Monday, July 29, 2013

Driving a Tesla

I got to drive a friend's Tesla this evening.  Actually, it wasn't even his Tesla; his Tesla was in the shop for some buffing / detailing work, so he had a loaner Tesla.  And, of course, they loan the Model S Performance, which will do 0-60 mph in 4.2 seconds.

I have never driven a car with that much power, and frankly, probably never will again.  My current car is a 175 hp 2009 Nissan Altima, and the car before that was a ~110 hp 1998 Subaru Legacy.  The Model S is equivalent to a 416 hp car.  And without gears to shift, the ability to put all that power directly to the wheels -- even from a standstill at 0 RPM -- is mind-bending.  The slight pause that we have all come to expect from traditional engines and transmissions just isn't there, and it keeps dumping torque to the wheels.  The best analogy is that it's like getting launched from an electromagnetic roller coaster.  Except you're driving this one.

I was admittedly a little nervous about driving around the streets in DC for fear of getting cut off or not seeing someone in the slightly-larger-than-I'm-comfortable-with blind spots. (The C-pillar is jagnormous.)  But all worked out okay in the end, and I had a fun drive. 

Three more observations:
   1.  I'm told BMW's are set up the same way, but I kept hitting the cruise control lever instead of the turn signal.  It's very annoying to set the cruise control on HOLYSHITGO!!!! when you're accelerating and trying to merge into the next lane.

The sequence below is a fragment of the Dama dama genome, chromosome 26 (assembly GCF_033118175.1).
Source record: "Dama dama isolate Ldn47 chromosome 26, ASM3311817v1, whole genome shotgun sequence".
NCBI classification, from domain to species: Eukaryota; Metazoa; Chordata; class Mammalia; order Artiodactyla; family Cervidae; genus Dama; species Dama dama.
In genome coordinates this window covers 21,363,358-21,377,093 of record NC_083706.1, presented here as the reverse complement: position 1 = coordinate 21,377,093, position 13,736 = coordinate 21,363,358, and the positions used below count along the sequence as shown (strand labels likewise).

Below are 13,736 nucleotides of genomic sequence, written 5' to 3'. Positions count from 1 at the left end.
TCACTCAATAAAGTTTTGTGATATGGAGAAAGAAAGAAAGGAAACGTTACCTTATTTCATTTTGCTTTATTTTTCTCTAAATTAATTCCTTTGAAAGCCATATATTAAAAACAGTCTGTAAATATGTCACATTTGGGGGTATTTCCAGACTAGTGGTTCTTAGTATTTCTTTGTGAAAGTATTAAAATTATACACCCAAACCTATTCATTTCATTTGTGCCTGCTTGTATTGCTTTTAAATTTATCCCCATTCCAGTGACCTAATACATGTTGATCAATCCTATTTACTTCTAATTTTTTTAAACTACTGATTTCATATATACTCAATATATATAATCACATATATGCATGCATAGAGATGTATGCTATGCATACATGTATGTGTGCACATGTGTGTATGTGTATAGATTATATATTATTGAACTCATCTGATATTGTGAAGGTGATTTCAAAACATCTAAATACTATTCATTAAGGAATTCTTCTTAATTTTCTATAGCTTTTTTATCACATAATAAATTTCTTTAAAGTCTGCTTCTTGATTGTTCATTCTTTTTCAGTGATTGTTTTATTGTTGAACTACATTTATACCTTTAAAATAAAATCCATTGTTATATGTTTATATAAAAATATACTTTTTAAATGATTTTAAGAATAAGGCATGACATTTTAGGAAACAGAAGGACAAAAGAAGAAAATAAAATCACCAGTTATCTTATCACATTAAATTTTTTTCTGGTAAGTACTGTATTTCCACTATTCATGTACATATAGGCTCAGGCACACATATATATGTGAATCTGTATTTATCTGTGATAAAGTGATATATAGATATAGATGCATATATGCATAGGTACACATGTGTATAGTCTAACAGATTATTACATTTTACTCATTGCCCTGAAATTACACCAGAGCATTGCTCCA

2.  The car is fighting pretty hard to engage regenerative braking.  I know why it's doing it, and I applaud the efforts to eke out every mile possible (as well as to recharge the battery at a voltage that actually does something), but it takes some getting used to.  My Subaru was a stick (yes, I drove a stick for many years in and around DC), and the Tesla slows down as if the car was in 2nd gear the whole time.  This is adjustable, but of course, everyone wants the best mileage and range they can eke out.
   3.  My friend showed a picture of when he was charging at at Supercharger station when the battery was almost empty and "drinking" from the Supercharger as fast as it could: 226 amps at 371 volts.  226 amps at 371 volts is about 84 kilowatts.  That's about 14x more than your average house draws at full power.  Or, to put it another way, if you charge at 84 kilowatts for about 3 hours, that's roughly the same as your average house will drink in a week. 

I bring this up to compare to my previous calculation that about 20 megawatts of power (equivalent) is flowing through your gasoline hose when us ordinary folk fill up at the gas station.  So, there's a tremendous amount of electricity flowing through the wires, and some very talented engineers found a way to safely transfer all that power, but it's still two hundred times less power (equivalent) than is flowing through your gas hose at the gas pump.

[Nerd note on that last item: for any technically minded folks out there, I acknowledge that electric vehicles are about 3x more efficient that gasoline powered vehicles, thus making the "equivalent power" flowing only about a factor of 70 less than the gasoline pump.  But still.  70x.  Wow.  Gasoline is pretty energy dense.]

At this point, I would like to close with a picture of me in front of said Tesla but, alas, no pictures were taken.  You'll just have to take my word for it.

And thanks for the ride, Greg.

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